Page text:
• Henry Van de Velde Reclining Chair
Designed in 1903/04 by Henry van de Velde for his own Weimar flat, this piece of furniture illustrates the principles of his New Style. The elegance and modern look of this model are linked with comfort, a quality totally lacking in all other seat furniture of this stylistically confused period. The back can be adjusted by means of a horizontal metal rod that fits into mortises, a beautifully simple solution.

The design is modern in the best sense of the word, ''American'', an ironical swipe at the reproaches made to the artist that, in transplanting the relaxing luxury of the sundeck of a transatlantic liner to the elegant European drawing-room, he had succumbed to the ''yachting style''. He had this piece made for himself in chic cream lacquer with loose upholstery in a plain colour to match the rest of the gleaming white sofas, tables and chairs in his drawing-room.

It was also delivered to clients in hardwoods with lavishly patterned fabric and leather upholstery. Dating from the period when his creative powers were at their height, this model was a personal favourite of Henry van de Velde's. The two exemplars he owned himself went with him on at least seven times when he moved, accompanying all stages of his long voyage through life.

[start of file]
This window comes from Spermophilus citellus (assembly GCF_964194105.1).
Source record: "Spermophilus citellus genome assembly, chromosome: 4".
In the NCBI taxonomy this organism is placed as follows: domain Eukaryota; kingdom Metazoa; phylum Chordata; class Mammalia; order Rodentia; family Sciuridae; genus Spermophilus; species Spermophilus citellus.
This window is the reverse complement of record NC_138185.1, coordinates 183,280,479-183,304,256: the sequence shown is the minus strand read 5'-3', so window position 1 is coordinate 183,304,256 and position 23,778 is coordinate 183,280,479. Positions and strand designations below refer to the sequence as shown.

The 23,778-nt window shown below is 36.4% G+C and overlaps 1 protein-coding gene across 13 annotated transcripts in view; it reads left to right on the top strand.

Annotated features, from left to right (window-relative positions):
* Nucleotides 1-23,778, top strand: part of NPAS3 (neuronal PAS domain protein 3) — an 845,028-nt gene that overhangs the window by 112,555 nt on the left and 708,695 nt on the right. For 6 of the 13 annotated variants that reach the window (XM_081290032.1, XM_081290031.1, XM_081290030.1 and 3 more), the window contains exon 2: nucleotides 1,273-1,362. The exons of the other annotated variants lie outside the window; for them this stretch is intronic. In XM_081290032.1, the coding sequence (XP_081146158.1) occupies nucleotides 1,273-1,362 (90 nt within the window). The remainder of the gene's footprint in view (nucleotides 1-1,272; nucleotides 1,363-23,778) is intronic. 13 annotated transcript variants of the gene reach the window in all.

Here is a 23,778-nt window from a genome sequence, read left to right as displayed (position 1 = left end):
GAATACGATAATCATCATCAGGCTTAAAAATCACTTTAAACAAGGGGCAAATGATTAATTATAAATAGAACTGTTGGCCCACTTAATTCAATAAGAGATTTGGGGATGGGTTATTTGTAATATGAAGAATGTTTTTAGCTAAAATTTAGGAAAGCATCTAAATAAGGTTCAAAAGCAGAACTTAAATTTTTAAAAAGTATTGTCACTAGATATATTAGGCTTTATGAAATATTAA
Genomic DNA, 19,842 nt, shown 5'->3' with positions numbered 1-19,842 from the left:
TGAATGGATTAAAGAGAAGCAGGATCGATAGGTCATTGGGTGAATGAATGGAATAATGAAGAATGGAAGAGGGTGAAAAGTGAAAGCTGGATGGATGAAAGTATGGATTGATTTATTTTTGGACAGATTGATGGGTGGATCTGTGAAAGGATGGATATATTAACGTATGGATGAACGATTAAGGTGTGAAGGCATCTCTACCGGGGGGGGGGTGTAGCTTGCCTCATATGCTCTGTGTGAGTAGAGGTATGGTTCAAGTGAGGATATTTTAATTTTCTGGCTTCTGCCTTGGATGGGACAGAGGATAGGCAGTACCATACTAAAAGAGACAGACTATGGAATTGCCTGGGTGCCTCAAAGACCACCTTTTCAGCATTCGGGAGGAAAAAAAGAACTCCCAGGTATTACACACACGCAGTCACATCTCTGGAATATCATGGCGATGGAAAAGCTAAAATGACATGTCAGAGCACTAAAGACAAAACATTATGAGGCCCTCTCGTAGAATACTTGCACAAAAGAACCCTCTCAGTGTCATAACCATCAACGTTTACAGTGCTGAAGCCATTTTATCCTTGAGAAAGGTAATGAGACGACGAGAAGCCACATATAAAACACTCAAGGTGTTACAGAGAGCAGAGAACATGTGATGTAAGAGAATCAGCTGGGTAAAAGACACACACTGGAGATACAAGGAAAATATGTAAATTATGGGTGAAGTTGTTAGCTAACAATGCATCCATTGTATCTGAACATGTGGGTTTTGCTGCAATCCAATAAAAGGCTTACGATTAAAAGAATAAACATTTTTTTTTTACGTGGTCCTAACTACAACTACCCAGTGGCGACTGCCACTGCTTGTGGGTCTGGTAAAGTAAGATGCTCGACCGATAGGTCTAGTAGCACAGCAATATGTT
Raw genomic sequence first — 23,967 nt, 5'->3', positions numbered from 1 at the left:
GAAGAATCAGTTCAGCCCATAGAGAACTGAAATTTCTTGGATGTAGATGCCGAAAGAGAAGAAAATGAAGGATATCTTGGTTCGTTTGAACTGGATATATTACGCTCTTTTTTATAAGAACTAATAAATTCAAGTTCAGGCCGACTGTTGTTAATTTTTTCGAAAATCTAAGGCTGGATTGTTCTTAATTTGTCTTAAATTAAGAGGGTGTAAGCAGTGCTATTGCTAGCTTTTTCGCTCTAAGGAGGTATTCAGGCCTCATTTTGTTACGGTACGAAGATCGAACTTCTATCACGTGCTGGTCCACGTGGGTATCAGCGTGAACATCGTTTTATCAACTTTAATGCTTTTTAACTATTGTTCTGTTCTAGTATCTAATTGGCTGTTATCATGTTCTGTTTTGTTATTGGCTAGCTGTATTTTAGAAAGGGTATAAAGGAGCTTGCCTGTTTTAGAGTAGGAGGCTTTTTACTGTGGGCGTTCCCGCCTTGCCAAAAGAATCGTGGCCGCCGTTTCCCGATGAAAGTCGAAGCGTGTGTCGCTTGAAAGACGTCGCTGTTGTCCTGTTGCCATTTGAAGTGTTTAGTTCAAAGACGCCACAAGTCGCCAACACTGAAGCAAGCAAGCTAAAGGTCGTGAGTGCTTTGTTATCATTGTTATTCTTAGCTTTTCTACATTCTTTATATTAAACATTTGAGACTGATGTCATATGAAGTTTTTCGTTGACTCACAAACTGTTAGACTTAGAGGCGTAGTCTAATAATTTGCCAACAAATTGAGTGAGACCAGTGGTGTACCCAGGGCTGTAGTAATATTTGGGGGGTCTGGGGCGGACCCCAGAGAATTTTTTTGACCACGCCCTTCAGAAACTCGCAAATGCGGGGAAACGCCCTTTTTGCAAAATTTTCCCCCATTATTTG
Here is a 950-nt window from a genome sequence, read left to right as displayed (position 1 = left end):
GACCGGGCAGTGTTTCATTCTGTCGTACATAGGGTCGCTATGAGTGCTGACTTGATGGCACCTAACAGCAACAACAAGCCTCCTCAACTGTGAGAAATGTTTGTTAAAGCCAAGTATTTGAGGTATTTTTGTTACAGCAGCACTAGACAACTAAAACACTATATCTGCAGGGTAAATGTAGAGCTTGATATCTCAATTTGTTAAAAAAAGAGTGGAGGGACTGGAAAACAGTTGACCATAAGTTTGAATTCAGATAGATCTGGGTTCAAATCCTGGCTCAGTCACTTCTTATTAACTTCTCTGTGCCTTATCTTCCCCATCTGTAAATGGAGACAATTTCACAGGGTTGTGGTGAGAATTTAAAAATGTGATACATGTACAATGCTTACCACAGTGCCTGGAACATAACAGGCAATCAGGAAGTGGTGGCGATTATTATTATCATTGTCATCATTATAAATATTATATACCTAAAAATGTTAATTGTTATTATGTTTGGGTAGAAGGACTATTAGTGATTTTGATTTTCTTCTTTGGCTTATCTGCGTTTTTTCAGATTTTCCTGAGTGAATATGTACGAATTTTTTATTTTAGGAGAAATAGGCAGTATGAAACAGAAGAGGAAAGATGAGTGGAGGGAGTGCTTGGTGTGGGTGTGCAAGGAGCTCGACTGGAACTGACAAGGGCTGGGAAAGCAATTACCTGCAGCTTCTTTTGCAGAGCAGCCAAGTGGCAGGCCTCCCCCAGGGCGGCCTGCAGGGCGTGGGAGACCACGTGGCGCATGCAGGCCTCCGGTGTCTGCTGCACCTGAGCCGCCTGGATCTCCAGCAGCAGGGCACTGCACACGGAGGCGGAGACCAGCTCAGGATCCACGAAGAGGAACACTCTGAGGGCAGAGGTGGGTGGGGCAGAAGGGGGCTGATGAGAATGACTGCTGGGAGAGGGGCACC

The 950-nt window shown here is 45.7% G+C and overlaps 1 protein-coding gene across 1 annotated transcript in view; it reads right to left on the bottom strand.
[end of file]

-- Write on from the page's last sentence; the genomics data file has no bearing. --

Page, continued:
Bought from the estate of his only son, Thyl, they are now highlights of the most important van de Velde collection in his native Belgium, in the Ghent Museum for the Applied Arts. Only three other exemplars are extant: in a private collection and in the Städtische Kunstsammlung Chemnitz. Adjustable back Ironical response to the reproach made to van de Velde that his was a ''yachting style'' Executed in solid beechwood, cream lacquer.

- Upholstery: patterned fabric
- H: 104 cm, W: 82 cm, D:90 cm, AH: 59.5 cm

Henry van de Velde